Virgin Media gets serious

The IPKat noticed this story today on the Register about Virgin Media and the British Phonographic Institute (BPI) getting together to warn Virgin's broadband customers about their accounts being used for P2P file-sharing. Some customers will be receiving letters from the BPI and Virgin about this, providing them with a kindly-worded warning (a steel fist in a velvet glove, if you like) to the effect that, if they don't stop, their service could be cut off or they could face legal action. The letters, in template form, are available here and here.

While some might complain about this on the grounds, for example, that there are also legitimate uses of P2P file-sharing, or that this is unwarranted intrusion into an internet user's private life, the IPKat tends to agree with the BPI and Virgin on this one. P2P systems such as BitTorrent are, as far as he has been able to work out, almost entirely devoted (if not actively designed) to distributing other people's material (mostly music and video) without making any payment to the rightful copyright owners. There cannot really therefore be any realistic argument that what Virgin is doing is in any way unfair, particularly as the copyright owners have the ability (under s97A of the CDPA) to take out an injunction against ISPs for letting this kind of thing go on. The IPKat would, however, be interested to read of any contrary views.
Virgin Media gets serious Virgin Media gets serious Reviewed by David Pearce on Friday, June 06, 2008 Rating: 5


  1. Bittorrent is designed to efficiently distribute files. You can't say anything more than about the protocol really. It doesn't care, whatever way, about the licensing arrangements or lack there of, of the data*.

    There are many organisations (including large computer corporations) and individuals who use Bittorent to distribute data they are quit entitled to distribute. E.g. CDs/DVDs and other installation media for the various operating systems written by (by and large) "freetards", on which much of the internet infrastructure depends.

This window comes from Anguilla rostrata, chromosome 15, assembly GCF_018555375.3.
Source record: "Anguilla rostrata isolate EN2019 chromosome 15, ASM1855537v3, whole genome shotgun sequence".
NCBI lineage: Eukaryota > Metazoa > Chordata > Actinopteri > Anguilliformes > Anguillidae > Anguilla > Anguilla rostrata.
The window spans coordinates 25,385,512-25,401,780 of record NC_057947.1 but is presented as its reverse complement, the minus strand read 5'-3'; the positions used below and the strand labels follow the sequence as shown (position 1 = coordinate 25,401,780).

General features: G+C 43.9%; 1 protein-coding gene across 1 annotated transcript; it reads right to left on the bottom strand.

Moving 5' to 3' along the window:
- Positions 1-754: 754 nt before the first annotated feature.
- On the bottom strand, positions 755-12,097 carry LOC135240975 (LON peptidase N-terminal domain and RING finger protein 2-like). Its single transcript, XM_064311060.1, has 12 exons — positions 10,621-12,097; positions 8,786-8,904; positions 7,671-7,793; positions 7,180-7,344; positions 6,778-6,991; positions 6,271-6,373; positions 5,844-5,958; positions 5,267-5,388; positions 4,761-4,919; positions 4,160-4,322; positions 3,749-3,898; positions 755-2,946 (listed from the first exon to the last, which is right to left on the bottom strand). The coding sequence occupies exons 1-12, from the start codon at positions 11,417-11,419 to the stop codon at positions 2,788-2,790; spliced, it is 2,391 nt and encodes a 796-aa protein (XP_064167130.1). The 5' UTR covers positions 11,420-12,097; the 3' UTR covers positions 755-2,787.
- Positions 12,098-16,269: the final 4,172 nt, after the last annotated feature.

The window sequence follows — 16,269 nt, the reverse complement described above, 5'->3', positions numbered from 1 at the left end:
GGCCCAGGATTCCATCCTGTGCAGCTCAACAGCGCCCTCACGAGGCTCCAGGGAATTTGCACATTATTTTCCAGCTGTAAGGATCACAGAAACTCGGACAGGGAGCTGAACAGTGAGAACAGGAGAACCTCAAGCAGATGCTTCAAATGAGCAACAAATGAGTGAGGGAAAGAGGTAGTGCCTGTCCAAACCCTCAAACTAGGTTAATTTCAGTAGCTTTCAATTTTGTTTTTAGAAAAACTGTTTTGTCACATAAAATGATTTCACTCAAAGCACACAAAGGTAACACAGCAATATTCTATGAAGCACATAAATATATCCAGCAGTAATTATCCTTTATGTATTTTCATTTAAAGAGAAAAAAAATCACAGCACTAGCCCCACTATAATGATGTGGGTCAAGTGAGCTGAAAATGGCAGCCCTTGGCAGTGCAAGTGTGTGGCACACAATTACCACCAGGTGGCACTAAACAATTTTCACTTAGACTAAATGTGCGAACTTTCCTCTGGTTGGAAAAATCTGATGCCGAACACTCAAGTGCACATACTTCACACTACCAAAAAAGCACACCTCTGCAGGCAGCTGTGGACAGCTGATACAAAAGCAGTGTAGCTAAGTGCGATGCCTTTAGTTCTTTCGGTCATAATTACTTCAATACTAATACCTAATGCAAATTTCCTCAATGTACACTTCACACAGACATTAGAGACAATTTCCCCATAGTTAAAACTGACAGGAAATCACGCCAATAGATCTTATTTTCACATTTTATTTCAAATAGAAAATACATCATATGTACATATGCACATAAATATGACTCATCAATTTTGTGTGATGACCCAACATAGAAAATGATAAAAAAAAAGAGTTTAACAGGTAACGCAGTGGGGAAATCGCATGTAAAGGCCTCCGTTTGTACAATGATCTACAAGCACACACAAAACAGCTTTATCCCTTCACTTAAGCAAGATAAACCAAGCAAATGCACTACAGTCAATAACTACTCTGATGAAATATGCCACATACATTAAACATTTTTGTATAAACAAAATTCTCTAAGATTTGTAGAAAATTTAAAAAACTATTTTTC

It would be unfair to to indiscrimately penalise all users of a copying technology* for the infringing copying*** of some portion of them (be that a substantive portion or not).

    * The internet exists precisely to copy information. It does so with unprecedented efficiency. Not surprisingly, people use it to do so**.

    ** E.g. as the authors of this blog do, by using images copied from across the web to illustrate their articles.

    *** Speaking of which I'm still waiting to get a reply as to whether those 3rd party images (some seemingly of commercial stock) are used with appropriate permission.

  2. Hmm, the Kat doesn't groove with P2P then ? The only reason I use P2P technology is exclusively for downloading open source software, and it has to be said that it is very useful in this regard and also perfectly legal. I'm not going to sound off about why I use open source software, each to his own, as they say, but I remain yet to be convinced that attacking people just because they use P2P software is an effective means to combating software and media piracy. If the broadband providers can demonstrate that the technology is being used to share, in an unauthorised manner, copyrighted or otherwise protected works, then fair enough. If not, then as a client of that ISP I would certainly be reconsidering my subscription with it (fortunately, I don't live in the UK, so I don't have such a Cornelian dilemma). BitTorrent is a useful technology, but like anything else can be abused. If I seed the videos I make of my family events (and those files just get larger and larger), and then use P2P to distribute them, it does not automatically mean I am infringing someone else's rights.

    But of course, with an entry such as this, one could inevitably end up waking a troll with a huge appetite...

  3. I think it is a bit unfair to say that is all they were designed for even if that is primarily what they are used for.

    There was a genuine concern for some time that P2P was the only way that the Internet would scale and that large files would only be accessible that way. Not just ripped content but upgrades, open source software and the like. At one time it looked as though P2P would be a useful commercial distribution mechanism for this type of content. After all even the BBC spend millions on a P2P network just for that purpose.